I recently accepted an offer as a Technical Product Manager in Amsterdam with SDL, which changes everything again. This time I'm taking a bridge-of-sorts across the Atlantic pond. Before I go, let me share...

Lesson Learned from Web Consulting

Doing software consulting for almost four years taught me a few things.
  1. Time is your most valuable resource. Value your time.
  2. Good habits make a difference. Since I made a habit of writing, I have over 200 Tridion-related blog posts. A list, like a Travel SMaC can help reinforce good habits.
  3. Bad habits make a difference. Since I haven't kept up my physical activity, I've gained more than a few pounds.
  4. Be flexible when scheduling travel for projects but also clear with your needs and preferences. If you fall behind in a project, the client may want more time. But even if you're wildly successful, the client may want more time. This goes back to #1--value your time.
  5. Make friends. You can work remote, but spending time with the team in the office can be worth a move (to the Bay Area in my case). Camaraderie turns coworkers into colleagues.
  6. Make a change. There's never a perfect time for change. You can just prepare as much as you can and trust you'll work out the details whether it's a change at work (e.g. new project or role) or at home (e.g. new family members or a move).
  7. Life's too short, don't wait.
I survived the last career change with a rather tough October in 2011. In August we'll replace "moving to San Jose" with "moving to Amsterdam." Wish me luck. I hope my Tridion-from-a-Functional-Consultant perspective posts have helped, because things are changing again.

Goldilocks of Creative Design from a CMS Perspective

One of the challenges CMS professionals have with the website and content management design is confusion around content, example content or prototypes, and "templates."

As the functional consultant in Tridion projects I tend to see some trends.
  • Just Right. The homepage tends to get special treatment as the "just right" Goldilocks example with enough detail that there's not that much confusion between creative design and CMS design.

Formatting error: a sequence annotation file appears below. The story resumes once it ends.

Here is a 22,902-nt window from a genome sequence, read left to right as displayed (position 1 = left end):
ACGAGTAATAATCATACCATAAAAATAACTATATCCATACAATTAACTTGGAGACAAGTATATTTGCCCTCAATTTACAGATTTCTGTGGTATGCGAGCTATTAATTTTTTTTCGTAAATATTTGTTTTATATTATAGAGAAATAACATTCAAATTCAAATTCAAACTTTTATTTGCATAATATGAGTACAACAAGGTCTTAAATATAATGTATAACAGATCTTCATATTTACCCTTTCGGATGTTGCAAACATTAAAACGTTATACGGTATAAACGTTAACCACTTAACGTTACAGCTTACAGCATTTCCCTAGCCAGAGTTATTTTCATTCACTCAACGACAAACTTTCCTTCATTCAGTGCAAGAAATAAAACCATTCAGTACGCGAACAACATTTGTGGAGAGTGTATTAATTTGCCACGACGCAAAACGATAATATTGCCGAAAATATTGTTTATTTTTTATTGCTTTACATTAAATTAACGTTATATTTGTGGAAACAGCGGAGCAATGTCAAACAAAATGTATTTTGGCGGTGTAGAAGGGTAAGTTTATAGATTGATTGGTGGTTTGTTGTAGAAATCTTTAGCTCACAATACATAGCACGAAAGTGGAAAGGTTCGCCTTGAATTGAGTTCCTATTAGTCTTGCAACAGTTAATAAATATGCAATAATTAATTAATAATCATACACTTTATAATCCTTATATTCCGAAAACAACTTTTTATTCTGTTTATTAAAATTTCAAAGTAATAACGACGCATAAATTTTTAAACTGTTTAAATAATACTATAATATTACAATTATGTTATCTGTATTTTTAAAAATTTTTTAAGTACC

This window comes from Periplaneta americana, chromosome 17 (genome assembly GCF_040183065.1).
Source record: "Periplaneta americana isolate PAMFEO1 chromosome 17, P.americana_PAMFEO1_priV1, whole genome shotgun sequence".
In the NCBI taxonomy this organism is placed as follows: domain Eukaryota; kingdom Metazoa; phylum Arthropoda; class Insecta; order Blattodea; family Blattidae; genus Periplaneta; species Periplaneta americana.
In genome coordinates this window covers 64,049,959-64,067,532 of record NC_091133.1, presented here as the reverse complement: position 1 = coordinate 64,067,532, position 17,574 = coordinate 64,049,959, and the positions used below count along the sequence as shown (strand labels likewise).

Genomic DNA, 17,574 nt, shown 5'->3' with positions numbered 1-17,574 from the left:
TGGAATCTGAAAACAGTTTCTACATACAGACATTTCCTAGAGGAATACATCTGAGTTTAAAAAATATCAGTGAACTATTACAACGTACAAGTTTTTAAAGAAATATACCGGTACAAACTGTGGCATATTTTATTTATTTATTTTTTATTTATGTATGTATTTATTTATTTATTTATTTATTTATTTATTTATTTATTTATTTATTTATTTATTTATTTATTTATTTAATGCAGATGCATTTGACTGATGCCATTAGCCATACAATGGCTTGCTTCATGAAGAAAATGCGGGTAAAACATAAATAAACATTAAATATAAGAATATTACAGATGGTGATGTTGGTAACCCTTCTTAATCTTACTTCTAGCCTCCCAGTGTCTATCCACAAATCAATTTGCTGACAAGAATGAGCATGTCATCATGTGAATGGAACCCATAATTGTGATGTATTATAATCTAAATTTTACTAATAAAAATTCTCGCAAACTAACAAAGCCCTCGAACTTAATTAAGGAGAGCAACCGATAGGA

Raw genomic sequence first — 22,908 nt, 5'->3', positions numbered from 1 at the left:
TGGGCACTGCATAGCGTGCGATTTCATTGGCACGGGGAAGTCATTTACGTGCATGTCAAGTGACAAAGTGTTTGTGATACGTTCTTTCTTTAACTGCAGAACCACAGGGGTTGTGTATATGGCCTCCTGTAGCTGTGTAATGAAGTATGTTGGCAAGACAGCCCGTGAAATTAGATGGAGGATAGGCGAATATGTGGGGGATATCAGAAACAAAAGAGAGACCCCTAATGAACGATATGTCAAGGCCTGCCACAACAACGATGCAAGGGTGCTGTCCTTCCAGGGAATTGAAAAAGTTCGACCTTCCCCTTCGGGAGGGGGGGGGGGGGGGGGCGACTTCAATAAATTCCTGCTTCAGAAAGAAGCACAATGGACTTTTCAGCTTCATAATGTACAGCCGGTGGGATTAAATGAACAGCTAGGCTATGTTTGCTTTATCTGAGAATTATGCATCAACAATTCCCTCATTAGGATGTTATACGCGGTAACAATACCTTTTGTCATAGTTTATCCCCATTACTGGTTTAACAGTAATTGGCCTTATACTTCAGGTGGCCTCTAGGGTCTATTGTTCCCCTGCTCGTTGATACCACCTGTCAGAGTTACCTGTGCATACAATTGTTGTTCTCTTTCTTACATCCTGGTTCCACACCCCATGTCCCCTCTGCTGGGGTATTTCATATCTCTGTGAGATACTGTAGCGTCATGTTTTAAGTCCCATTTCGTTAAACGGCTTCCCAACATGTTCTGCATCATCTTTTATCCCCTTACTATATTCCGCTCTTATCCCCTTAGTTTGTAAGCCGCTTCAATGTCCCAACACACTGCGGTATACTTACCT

• Too little. Index Pages are sometimes overlooked or underestimated in the creative design, where it's tempting to assume similarly-looking pages have the same functionality (and thus same Schemas in Tridion).
  • Too much. Finally I often get extra detail on Editorial Pages for all the variations that might present on articles.

Homepage, Just Right

The homepage, especially for the creative design, tends to be the actual homepage, with real or near-real content. The header and footer navigation elements often have the latest-and-greatest, business-approved lists.

As the most visible page, at least internally, everyone is an interested stakeholder for the homepage. It's approval is a milestone for the designers or design agency, it overviews the type of content the site has as well as the navigation approach for the CMS team, and it likely needs multiple levels of approval.

The homepage is one of the few cases where we get documentation for actual content or Component Presentations.

Ironically, I suspect among today's social-savvy website visitors, the homepage may be important for establishing credibility, but visitors are probably more interested in getting things done. Read about top tasks vs tiny tasks if you suspect the same. 

Index Pages, Too Little

Index page designs might have example Lorem Ipsum content. But I see confusion on separating types of index pages versus instances of those pages. Is it the same page type with two instances? Or do we need separate content definitions and/or templates (Schemas and Templates in Tridion)?

For example, I had a project where everyone dismissed one proposed page type with, "oh that page will be just like this other page." This meant we could mostly skip the wireframe, creative, and HTML design knowing everything will be "the same."

However, the team had to revisit this because the actual content was different and needed different entry fields and website functionality.

This comes from a confusion between the design "template," which is the proposed visualization of a page and the actual content model or relationship between content and pages. You don't have enough context from a wireframe or creative design to be sure.